Michigan trial to focus on reign of terror that ended in sex ring leader's death

Tax dollars sought to shore up riverfront industry

Louis Aguilar
The Detroit News

The blight along the Detroit River starts downstream of the Ambassador Bridge with the vacant 10-story building recognizable by the peeling sign for the Boblo Island dock. It’s a reminder of the once-bustling amusement park that closed 23 years ago.

Continuing downstream toward the Rouge River is Zug Island, the 596-acre home to U.S. Steel Corp.’s mill operations, with its mountains of coal and iron ore, and furnaces that are the size of skyscrapers. On its banks are rows of bridge cranes built decades ago to load and unload cargo from the massive freighters that navigate the river and the Great Lakes.

“That technology is outdated; freighters don’t load cargo that way anymore,” said John Loftus, executive director of the Detroit Wayne County Port Authority, the government agency that promotes southeast Michigan’s maritime industries. “At least one of those cranes will be scrapped.”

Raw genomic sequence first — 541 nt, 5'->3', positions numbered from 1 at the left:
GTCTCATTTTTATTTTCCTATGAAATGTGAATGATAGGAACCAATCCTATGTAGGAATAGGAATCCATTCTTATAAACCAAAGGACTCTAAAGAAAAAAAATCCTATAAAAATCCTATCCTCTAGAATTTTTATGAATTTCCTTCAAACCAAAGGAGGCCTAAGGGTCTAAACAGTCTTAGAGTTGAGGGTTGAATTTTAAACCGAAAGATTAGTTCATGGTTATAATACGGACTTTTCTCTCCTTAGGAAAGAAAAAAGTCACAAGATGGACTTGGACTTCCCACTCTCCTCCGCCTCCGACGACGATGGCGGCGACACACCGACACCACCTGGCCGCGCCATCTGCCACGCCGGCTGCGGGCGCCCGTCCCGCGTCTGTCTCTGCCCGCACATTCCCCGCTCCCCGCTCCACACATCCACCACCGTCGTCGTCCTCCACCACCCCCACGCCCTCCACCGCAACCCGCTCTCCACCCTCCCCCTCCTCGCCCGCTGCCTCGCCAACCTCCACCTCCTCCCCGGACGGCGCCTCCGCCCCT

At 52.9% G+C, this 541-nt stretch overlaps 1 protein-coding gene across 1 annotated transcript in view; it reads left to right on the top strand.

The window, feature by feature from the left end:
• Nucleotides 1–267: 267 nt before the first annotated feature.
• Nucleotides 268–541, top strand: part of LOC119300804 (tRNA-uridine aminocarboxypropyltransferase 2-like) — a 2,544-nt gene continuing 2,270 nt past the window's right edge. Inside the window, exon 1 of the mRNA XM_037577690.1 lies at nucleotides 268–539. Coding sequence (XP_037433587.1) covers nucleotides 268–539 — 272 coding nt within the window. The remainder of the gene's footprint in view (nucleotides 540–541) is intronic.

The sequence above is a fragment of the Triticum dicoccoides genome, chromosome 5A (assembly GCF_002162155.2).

On a recent clear fall day, Loftus gave reporters a boat tour of the industrial parts of the two rivers to make the argument that the industrial riverfront remains essential — and also in need of urgent investment. That includes tax money, he contends.

“There are great opportunities along the Detroit and Rouge rivers to expand our maritime opportunities, our cargo and freight capabilities,” Loftus said.

Those opportunities exist because so much has been abandoned.

Just downstream of the confluence of the Rouge and Detroit rivers stands the 59-year-old DTE Energy coal-fired energy plant. The power plant began closing last year because it lacks modern pollution controls. Sometime between 2020 and 2023, the entire facility will shutter.